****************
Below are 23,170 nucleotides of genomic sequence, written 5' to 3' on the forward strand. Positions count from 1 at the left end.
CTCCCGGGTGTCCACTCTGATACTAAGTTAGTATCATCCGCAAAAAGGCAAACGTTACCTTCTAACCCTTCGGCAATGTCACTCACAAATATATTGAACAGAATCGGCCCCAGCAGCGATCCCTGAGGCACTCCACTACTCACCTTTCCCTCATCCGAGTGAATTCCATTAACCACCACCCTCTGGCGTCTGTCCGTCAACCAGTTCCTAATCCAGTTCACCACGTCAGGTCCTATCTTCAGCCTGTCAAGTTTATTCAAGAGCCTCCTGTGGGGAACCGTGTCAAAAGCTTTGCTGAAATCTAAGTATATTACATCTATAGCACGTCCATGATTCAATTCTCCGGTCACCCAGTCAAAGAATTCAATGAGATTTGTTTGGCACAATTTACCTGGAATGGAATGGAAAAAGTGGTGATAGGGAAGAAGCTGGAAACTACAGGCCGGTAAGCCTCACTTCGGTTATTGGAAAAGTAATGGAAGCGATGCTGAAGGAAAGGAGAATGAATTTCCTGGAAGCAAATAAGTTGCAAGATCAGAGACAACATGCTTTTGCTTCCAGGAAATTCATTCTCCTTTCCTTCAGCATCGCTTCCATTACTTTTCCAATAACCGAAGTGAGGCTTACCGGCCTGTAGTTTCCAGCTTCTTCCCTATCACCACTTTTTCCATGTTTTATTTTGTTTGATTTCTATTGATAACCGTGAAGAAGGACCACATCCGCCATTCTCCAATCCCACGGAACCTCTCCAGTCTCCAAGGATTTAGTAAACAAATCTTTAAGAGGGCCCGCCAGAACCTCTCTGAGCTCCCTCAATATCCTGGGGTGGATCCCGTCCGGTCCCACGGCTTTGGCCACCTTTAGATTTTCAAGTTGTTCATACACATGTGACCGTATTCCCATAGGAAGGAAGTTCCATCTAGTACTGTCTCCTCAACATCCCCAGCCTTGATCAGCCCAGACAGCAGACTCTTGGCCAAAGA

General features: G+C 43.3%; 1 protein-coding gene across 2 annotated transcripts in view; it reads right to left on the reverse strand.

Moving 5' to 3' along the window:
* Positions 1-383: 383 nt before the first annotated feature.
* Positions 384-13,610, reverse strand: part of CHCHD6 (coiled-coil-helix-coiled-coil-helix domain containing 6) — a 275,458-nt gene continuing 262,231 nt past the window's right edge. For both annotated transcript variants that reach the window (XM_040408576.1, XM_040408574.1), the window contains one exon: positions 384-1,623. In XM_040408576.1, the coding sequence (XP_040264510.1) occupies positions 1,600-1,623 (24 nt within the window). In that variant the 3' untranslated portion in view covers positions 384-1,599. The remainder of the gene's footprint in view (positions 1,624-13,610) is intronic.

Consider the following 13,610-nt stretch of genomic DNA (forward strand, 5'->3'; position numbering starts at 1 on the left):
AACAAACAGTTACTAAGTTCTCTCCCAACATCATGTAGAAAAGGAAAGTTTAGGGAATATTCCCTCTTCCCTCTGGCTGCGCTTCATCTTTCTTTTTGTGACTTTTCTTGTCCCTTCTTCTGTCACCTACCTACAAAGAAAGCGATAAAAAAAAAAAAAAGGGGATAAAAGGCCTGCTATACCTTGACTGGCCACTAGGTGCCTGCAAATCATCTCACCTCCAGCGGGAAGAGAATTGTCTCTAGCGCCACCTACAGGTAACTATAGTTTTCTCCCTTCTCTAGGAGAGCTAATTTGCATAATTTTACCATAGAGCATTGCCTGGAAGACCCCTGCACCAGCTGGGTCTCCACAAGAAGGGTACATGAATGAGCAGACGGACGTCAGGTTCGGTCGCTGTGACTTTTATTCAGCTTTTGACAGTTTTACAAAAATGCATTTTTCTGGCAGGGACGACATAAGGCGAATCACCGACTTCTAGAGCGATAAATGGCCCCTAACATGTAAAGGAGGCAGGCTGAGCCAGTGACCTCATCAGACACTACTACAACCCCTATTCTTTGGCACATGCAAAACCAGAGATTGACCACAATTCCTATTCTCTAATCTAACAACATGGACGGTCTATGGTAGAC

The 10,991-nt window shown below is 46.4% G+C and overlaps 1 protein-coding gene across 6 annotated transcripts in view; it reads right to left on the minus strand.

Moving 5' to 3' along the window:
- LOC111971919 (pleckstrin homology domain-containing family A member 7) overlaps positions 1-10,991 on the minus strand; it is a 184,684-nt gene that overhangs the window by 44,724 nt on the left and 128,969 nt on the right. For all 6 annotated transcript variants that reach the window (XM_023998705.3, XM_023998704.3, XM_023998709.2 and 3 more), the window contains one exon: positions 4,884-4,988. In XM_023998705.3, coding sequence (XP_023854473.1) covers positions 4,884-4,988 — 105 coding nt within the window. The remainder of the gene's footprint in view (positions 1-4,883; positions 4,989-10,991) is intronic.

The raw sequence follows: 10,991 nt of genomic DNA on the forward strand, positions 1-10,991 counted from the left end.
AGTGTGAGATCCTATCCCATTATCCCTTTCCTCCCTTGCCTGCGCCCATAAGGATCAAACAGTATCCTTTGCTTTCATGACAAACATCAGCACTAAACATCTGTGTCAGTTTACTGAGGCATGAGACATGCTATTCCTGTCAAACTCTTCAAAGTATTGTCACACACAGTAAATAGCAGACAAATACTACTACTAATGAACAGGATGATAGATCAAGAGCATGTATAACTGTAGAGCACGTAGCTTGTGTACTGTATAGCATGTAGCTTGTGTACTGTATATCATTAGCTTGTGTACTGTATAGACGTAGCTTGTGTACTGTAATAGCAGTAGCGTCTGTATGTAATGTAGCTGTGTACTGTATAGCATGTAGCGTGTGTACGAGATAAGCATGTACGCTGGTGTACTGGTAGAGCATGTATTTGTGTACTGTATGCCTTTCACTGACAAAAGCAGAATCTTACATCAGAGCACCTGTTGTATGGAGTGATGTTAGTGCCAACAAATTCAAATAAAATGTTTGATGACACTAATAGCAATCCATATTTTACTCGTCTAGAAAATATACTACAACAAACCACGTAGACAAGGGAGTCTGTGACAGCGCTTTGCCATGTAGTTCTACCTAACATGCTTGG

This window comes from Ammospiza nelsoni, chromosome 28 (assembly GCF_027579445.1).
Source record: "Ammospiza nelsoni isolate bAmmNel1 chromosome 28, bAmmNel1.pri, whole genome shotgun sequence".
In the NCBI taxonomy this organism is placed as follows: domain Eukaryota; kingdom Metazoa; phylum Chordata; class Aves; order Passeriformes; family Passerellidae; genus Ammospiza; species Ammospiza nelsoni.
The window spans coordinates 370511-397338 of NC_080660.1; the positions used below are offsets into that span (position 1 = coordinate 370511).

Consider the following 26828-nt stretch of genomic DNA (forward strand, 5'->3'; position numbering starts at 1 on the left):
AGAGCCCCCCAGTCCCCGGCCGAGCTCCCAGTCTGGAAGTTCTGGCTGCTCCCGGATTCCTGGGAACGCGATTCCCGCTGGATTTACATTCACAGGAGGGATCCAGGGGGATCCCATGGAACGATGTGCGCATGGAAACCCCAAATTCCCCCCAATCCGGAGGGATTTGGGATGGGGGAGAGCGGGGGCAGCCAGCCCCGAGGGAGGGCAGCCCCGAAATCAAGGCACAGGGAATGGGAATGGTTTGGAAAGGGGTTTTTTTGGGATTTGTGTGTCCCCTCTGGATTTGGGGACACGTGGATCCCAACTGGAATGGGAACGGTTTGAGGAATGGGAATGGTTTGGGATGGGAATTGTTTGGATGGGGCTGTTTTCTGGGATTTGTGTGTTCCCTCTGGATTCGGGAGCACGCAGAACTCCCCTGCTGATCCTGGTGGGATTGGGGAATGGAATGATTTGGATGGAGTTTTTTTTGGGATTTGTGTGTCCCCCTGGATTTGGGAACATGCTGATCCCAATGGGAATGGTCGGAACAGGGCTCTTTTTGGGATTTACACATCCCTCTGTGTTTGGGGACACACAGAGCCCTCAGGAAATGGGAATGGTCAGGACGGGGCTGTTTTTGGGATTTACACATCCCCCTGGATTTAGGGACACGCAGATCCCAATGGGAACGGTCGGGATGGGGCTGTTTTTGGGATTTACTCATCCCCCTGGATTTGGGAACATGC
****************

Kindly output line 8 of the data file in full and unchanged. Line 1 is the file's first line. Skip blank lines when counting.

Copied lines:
AACAAACAGTTACTAAGTTCTCTCCCAACATCATGTAGAAAAGGAAAGTTTAGGGAATATTCCCTCTTCCCTCTGGCTGCGCTTCATCTTTCTTTTTGTGACTTTTCTTGTCCCTTCTTCTGTCACCTACCTACAAAGAAAGCGATAAAAAAAAAAAAAAGGGGATAAAAGGCCTGCTATACCTTGACTGGCCACTAGGTGCCTGCAAATCATCTCACCTCCAGCGGGAAGAGAATTGTCTCTAGCGCCACCTACAGGTAACTATAGTTTTCTCCCTTCTCTAGGAGAGCTAATTTGCATAATTTTACCATAGAGCATTGCCTGGAAGACCCCTGCACCAGCTGGGTCTCCACAAGAAGGGTACATGAATGAGCAGACGGACGTCAGGTTCGGTCGCTGTGACTTTTATTCAGCTTTTGACAGTTTTACAAAAATGCATTTTTCTGGCAGGGACGACATAAGGCGAATCACCGACTTCTAGAGCGATAAATGGCCCCTAACATGTAAAGGAGGCAGGCTGAGCCAGTGACCTCATCAGACACTACTACAACCCCTATTCTTTGGCACATGCAAAACCAGAGATTGACCACAATTCCTATTCTCTAATCTAACAACATGGACGGTCTATGGTAGAC